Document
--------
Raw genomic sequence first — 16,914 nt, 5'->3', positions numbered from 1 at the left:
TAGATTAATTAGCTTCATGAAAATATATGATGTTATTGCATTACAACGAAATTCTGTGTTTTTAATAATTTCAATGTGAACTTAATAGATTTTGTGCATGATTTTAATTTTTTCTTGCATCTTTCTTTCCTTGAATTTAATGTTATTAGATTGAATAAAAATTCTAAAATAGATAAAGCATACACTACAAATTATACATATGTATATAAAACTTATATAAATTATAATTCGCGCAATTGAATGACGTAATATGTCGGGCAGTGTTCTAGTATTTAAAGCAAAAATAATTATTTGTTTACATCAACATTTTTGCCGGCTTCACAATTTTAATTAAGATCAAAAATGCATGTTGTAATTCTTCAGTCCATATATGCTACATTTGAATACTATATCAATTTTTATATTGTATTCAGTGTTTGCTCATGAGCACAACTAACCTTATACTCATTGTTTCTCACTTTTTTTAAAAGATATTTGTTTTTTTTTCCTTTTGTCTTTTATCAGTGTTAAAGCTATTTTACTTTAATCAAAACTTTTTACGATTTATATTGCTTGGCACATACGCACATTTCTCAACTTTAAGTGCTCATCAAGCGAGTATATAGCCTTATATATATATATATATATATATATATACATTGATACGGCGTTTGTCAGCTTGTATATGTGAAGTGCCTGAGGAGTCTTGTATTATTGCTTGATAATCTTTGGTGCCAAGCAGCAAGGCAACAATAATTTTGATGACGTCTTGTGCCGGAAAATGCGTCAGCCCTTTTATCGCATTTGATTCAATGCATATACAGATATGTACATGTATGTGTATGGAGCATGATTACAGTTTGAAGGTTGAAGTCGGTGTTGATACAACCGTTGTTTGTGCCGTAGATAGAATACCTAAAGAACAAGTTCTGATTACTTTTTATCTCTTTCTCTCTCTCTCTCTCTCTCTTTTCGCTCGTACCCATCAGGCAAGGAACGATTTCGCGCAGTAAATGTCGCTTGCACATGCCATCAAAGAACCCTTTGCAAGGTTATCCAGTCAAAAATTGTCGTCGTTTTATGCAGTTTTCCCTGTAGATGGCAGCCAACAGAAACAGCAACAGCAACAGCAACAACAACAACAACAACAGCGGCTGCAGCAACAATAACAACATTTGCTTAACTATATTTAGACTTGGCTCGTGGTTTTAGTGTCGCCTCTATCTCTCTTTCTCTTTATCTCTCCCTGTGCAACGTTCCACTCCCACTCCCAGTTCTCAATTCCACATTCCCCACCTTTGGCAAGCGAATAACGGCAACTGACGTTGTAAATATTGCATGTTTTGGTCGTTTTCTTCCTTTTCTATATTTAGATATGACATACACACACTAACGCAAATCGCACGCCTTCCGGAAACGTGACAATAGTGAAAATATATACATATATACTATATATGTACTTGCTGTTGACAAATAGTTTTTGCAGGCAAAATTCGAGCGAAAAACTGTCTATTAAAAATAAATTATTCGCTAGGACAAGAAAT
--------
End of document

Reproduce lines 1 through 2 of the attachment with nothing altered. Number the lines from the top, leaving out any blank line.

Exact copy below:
Raw genomic sequence first — 16,914 nt, 5'->3', positions numbered from 1 at the left:
TAGATTAATTAGCTTCATGAAAATATATGATGTTATTGCATTACAACGAAATTCTGTGTTTTTAATAATTTCAATGTGAACTTAATAGATTTTGTGCATGATTTTAATTTTTTCTTGCATCTTTCTTTCCTTGAATTTAATGTTATTAGATTGAATAAAAATTCTAAAATAGATAAAGCATACACTACAAATTATACATATGTATATAAAACTTATATAAATTATAATTCGCGCAATTGAATGACGTAATATGTCGGGCAGTGTTCTAGTATTTAAAGCAAAAATAATTATTTGTTTACATCAACATTTTTGCCGGCTTCACAATTTTAATTAAGATCAAAAATGCATGTTGTAATTCTTCAGTCCATATATGCTACATTTGAATACTATATCAATTTTTATATTGTATTCAGTGTTTGCTCATGAGCACAACTAACCTTATACTCATTGTTTCTCACTTTTTTTAAAAGATATTTGTTTTTTTTTCCTTTTGTCTTTTATCAGTGTTAAAGCTATTTTACTTTAATCAAAACTTTTTACGATTTATATTGCTTGGCACATACGCACATTTCTCAACTTTAAGTGCTCATCAAGCGAGTATATAGCCTTATATATATATATATATATATATATATACATTGATACGGCGTTTGTCAGCTTGTATATGTGAAGTGCCTGAGGAGTCTTGTATTATTGCTTGATAATCTTTGGTGCCAAGCAGCAAGGCAACAATAATTTTGATGACGTCTTGTGCCGGAAAATGCGTCAGCCCTTTTATCGCATTTGATTCAATGCATATACAGATATGTACATGTATGTGTATGGAGCATGATTACAGTTTGAAGGTTGAAGTCGGTGTTGATACAACCGTTGTTTGTGCCGTAGATAGAATACCTAAAGAACAAGTTCTGATTACTTTTTATCTCTTTCTCTCTCTCTCTCTCTCTCTTTTCGCTCGTACCCATCAGGCAAGGAACGATTTCGCGCAGTAAATGTCGCTTGCACATGCCATCAAAGAACCCTTTGCAAGGTTATCCAGTCAAAAATTGTCGTCGTTTTATGCAGTTTTCCCTGTAGATGGCAGCCAACAGAAACAGCAACAGCAACAGCAACAACAACAACAACAACAGCGGCTGCAGCAACAATAACAACATTTGCTTAACTATATTTAGACTTGGCTCGTGGTTTTAGTGTCGCCTCTATCTCTCTTTCTCTTTATCTCTCCCTGTGCAACGTTCCACTCCCACTCCCAGTTCTCAATTCCACATTCCCCACCTTTGGCAAGCGAATAACGGCAACTGACGTTGTAAATATTGCATGTTTTGGTCGTTTTCTTCCTTTTCTATATTTAGATATGACATACACACACTAACGCAAATCGCACGCCTTCCGGAAACGTGACAATAGTGAAAATATATACATATATACTATATATGTACTTGCTGTTGACAAATAGTTTTTGCAGGCAAAATTCGAGCGAAAAACTGTCTATTAAAAATAAATTATTCGCTAGGACAAGAAAT